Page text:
We know them by their fruits.

A few months ago some bloggers made a discussion piece out of their personal lists of important books. There was a snarky and unfunny discussion that usefully compiles it but that itself can’t see that there is so much more to life than tracking the competition between two bush-league schools of thought. Here’s an example that’s a useful analogy, the argument that audiences don’t like modern classical music because it doesn’t have patterns, and science proves that the mind seeks patterns. The problem here, of course, is that what the scientists consider to be patterns is woefully limited, and the slightest bit of knowledge would allow them to see that their bogeyman, Schoenberg, wrote music that was in fact excessively patterned; that is its essence. Schoenberg is dissatisfactory to so many because his patterns are lifeless and dully predictable. These political thinkers cannot see that there is more to culture than the political view, and that view has been reduced from thinking to wielding useful slogans. Oh, the fucking humanity! The impoverishment of intellect that makes simpletons like Ayn Rand, Charles Murray and G.K Chesterton, who just try to rationalize their own immature prejudices, pass as intellectual reading. The impoverishment of imagination and taste; I have read Dune enough to admit that it sucks, and if you really want to pass yourself off as someone who appreciates baseball, the book for that is The Boys of Summer. Bramwell doesn’t realize how he condemns himself by belittling Thomas Kuhn’s The Copernican Revolution as pointy-headed, when science should be a matter of importance to any informed citizen. But being a political writer means never having to be informed.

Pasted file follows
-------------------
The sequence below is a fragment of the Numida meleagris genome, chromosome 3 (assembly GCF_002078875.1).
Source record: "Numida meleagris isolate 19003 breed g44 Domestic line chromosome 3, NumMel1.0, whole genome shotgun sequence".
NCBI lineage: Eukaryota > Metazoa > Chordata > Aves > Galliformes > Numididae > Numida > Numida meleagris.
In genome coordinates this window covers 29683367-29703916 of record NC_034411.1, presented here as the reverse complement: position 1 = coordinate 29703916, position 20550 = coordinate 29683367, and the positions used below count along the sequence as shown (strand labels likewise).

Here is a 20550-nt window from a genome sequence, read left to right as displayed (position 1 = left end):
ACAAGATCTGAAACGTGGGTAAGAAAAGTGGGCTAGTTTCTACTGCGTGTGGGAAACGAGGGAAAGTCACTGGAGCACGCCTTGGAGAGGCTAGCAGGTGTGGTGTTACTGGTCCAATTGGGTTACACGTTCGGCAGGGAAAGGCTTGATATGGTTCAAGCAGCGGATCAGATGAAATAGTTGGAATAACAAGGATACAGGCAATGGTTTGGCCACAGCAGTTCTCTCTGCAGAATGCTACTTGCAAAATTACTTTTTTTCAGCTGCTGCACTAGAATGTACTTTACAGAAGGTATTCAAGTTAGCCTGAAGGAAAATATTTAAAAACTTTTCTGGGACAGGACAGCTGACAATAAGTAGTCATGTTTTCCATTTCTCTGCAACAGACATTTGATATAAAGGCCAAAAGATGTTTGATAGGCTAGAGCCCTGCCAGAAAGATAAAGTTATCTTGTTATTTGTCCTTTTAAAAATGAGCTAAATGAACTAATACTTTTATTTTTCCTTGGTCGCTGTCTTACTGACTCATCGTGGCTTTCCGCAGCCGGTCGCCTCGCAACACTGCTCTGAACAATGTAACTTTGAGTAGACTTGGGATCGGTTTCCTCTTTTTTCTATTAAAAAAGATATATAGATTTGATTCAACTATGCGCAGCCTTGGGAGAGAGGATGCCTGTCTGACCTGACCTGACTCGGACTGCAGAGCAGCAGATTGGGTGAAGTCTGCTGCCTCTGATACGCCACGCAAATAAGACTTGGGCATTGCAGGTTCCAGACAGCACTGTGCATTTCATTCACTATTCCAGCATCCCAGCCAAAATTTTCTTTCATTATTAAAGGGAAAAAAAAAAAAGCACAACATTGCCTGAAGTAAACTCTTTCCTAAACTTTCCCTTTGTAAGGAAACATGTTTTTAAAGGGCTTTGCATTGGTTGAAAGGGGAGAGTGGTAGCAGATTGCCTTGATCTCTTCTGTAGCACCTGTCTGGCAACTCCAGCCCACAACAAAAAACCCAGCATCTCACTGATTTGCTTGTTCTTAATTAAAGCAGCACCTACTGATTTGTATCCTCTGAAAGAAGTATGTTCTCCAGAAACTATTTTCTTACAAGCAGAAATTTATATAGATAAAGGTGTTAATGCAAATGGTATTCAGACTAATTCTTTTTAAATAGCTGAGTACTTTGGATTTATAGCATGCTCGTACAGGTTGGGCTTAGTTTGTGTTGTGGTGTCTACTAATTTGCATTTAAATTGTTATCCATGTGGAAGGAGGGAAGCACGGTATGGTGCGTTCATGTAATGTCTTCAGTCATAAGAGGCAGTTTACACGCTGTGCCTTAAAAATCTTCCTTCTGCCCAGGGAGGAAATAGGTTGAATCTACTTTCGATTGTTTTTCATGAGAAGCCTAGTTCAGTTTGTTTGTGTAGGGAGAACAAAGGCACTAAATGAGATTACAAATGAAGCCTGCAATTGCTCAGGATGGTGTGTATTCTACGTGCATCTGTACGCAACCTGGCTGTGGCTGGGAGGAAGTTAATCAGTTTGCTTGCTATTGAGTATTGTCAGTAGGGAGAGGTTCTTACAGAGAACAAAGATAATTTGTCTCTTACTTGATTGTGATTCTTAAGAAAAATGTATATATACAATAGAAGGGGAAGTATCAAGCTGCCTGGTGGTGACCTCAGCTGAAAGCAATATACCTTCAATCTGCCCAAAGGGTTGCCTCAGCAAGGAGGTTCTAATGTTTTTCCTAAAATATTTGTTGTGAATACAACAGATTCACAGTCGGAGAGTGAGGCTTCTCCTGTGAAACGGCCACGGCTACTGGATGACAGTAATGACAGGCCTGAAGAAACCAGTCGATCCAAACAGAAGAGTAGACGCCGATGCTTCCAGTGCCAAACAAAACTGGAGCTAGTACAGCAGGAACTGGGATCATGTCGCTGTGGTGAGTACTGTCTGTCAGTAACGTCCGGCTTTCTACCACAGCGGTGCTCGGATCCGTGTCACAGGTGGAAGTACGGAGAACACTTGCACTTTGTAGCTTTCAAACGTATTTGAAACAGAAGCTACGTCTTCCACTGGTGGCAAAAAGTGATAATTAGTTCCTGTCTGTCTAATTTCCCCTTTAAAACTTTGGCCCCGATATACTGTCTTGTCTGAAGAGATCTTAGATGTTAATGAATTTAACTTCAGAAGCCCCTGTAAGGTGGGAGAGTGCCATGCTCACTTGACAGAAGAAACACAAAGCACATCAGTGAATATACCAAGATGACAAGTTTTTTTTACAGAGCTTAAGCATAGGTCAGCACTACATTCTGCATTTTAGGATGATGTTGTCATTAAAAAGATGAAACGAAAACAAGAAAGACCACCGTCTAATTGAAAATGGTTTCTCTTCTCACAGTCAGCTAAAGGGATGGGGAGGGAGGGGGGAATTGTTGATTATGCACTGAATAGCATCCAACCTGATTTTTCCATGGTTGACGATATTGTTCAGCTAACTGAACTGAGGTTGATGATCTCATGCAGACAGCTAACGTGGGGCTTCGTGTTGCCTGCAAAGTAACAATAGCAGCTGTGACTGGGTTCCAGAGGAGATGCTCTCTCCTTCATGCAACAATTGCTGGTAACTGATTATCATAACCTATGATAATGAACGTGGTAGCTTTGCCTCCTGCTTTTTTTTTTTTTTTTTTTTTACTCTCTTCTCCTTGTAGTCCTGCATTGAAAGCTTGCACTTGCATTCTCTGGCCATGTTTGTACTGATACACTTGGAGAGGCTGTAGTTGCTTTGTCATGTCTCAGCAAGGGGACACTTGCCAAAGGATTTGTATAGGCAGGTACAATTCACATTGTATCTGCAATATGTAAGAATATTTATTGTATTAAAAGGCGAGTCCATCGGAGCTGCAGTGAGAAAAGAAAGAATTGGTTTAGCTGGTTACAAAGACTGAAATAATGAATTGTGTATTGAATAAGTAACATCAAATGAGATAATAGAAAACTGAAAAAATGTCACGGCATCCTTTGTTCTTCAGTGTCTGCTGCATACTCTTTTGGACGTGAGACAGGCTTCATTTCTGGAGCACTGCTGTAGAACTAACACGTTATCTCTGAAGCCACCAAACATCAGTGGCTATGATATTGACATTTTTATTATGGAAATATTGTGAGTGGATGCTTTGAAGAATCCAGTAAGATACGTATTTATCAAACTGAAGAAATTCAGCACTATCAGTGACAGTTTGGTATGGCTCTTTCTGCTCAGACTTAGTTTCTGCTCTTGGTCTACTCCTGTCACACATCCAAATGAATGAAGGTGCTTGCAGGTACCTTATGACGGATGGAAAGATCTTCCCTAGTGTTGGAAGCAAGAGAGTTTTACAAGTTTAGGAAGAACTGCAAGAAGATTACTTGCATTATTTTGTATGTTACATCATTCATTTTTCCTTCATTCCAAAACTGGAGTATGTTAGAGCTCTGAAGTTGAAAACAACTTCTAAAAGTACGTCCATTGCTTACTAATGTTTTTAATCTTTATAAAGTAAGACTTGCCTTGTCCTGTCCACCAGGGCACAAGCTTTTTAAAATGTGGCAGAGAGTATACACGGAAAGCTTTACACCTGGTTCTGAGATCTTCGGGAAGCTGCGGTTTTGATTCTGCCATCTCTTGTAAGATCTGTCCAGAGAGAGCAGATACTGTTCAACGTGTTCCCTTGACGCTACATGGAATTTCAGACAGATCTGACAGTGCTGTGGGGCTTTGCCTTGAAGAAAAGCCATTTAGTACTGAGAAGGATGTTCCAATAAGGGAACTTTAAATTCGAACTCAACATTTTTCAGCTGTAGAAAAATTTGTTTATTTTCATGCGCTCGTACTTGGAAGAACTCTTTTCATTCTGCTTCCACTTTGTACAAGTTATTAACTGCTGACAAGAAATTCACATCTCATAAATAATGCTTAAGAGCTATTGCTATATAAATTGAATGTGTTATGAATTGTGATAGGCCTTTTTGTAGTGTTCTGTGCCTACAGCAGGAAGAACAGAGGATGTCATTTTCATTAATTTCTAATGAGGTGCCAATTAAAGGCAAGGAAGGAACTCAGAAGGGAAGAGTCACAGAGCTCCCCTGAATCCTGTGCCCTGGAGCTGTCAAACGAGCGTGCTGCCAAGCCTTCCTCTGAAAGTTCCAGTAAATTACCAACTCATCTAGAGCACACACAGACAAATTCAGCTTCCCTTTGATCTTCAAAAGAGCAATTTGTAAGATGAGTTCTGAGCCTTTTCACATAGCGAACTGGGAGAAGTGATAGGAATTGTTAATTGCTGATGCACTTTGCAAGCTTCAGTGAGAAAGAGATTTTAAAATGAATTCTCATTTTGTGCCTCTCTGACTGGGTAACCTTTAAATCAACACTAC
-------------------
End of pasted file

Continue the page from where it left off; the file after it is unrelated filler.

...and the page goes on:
What is saddest about these signifiers of education and erudition is that there is so little of America in them. The lasting things that this country has given to the world and that will be remembered well past the end of the American experiment (and a country that tortures and spies on its citizens is no longer America), are the cultural ideas of Poe, Whitman, Emerson, Ives, Martha Graham, Buster Keaton, Ernest Hemingway, Jackie Robinson, Louis Armstrong, Duke Ellington, Miles Davis, Marlon Brando, Philip K. Dick, Aaron Copland, John Cage, Robert Johnson and Jimi Hendrix. If Ross Douthat, Conor Friedersdorf and the others had ever actually listened to American music, danced, heard different dialects and eaten different food, gotten drunk and gotten high, they might actually see that assimilation is echt-bullshit, a paragon of cultural conformity meant to perpetuate acceptance of an established structure of economic and political power; speak the accepted general language, eat the accepted general diet, worship at the accepted houses (apparently only two of the three branches of major monotheism are now culturally permitted), discuss the same meaningless trends in pop culture entertainment from year to year. If you act differently than you deserve all the opprobrium for daring to be different. It’s the triumph of political correctness, the quashing of free-thinking because it might reflect badly on someone too cowed to try it, and the failure of political thought.